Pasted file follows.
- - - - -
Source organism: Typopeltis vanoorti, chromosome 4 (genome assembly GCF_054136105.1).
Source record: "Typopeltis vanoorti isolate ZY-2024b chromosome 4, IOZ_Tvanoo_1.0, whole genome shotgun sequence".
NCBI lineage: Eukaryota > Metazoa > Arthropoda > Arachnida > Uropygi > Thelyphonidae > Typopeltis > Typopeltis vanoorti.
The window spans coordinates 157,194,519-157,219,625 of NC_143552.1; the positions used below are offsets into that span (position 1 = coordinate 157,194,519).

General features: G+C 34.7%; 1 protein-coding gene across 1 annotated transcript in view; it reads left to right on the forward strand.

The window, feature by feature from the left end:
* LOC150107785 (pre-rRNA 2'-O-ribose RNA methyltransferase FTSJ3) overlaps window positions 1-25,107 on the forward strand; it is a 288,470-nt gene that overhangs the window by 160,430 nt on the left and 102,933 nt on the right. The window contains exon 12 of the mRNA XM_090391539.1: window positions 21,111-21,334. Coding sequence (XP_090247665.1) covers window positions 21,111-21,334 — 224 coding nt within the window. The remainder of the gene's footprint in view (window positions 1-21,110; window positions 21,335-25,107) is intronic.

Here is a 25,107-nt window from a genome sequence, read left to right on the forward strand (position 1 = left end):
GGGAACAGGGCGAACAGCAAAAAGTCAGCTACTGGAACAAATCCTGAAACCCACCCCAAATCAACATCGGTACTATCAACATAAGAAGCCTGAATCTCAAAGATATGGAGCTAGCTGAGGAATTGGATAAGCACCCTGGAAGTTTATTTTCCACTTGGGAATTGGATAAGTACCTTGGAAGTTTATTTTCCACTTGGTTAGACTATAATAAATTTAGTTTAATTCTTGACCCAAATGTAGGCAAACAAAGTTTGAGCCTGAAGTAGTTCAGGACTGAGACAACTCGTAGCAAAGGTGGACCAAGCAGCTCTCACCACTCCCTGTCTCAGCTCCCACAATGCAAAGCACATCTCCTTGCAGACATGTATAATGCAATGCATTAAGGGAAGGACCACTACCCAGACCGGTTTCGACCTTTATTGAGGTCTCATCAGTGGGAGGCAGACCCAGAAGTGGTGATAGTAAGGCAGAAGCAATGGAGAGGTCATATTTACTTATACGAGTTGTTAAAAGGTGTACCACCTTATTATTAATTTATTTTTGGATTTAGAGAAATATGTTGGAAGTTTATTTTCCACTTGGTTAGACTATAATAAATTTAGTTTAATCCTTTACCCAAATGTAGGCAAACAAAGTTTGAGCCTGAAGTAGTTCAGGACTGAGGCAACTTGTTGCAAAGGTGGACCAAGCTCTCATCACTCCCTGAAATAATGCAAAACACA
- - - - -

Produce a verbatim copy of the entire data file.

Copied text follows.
Source organism: Typopeltis vanoorti, chromosome 4 (genome assembly GCF_054136105.1).
Source record: "Typopeltis vanoorti isolate ZY-2024b chromosome 4, IOZ_Tvanoo_1.0, whole genome shotgun sequence".
NCBI lineage: Eukaryota > Metazoa > Arthropoda > Arachnida > Uropygi > Thelyphonidae > Typopeltis > Typopeltis vanoorti.
The window spans coordinates 157,194,519-157,219,625 of NC_143552.1; the positions used below are offsets into that span (position 1 = coordinate 157,194,519).

General features: G+C 34.7%; 1 protein-coding gene across 1 annotated transcript in view; it reads left to right on the forward strand.

The window, feature by feature from the left end:
* LOC150107785 (pre-rRNA 2'-O-ribose RNA methyltransferase FTSJ3) overlaps window positions 1-25,107 on the forward strand; it is a 288,470-nt gene that overhangs the window by 160,430 nt on the left and 102,933 nt on the right. The window contains exon 12 of the mRNA XM_090391539.1: window positions 21,111-21,334. Coding sequence (XP_090247665.1) covers window positions 21,111-21,334 — 224 coding nt within the window. The remainder of the gene's footprint in view (window positions 1-21,110; window positions 21,335-25,107) is intronic.

Here is a 25,107-nt window from a genome sequence, read left to right on the forward strand (position 1 = left end):
GGGAACAGGGCGAACAGCAAAAAGTCAGCTACTGGAACAAATCCTGAAACCCACCCCAAATCAACATCGGTACTATCAACATAAGAAGCCTGAATCTCAAAGATATGGAGCTAGCTGAGGAATTGGATAAGCACCCTGGAAGTTTATTTTCCACTTGGGAATTGGATAAGTACCTTGGAAGTTTATTTTCCACTTGGTTAGACTATAATAAATTTAGTTTAATTCTTGACCCAAATGTAGGCAAACAAAGTTTGAGCCTGAAGTAGTTCAGGACTGAGACAACTCGTAGCAAAGGTGGACCAAGCAGCTCTCACCACTCCCTGTCTCAGCTCCCACAATGCAAAGCACATCTCCTTGCAGACATGTATAATGCAATGCATTAAGGGAAGGACCACTACCCAGACCGGTTTCGACCTTTATTGAGGTCTCATCAGTGGGAGGCAGACCCAGAAGTGGTGATAGTAAGGCAGAAGCAATGGAGAGGTCATATTTACTTATACGAGTTGTTAAAAGGTGTACCACCTTATTATTAATTTATTTTTGGATTTAGAGAAATATGTTGGAAGTTTATTTTCCACTTGGTTAGACTATAATAAATTTAGTTTAATCCTTTACCCAAATGTAGGCAAACAAAGTTTGAGCCTGAAGTAGTTCAGGACTGAGGCAACTTGTTGCAAAGGTGGACCAAGCTCTCATCACTCCCTGAAATAATGCAAAACACA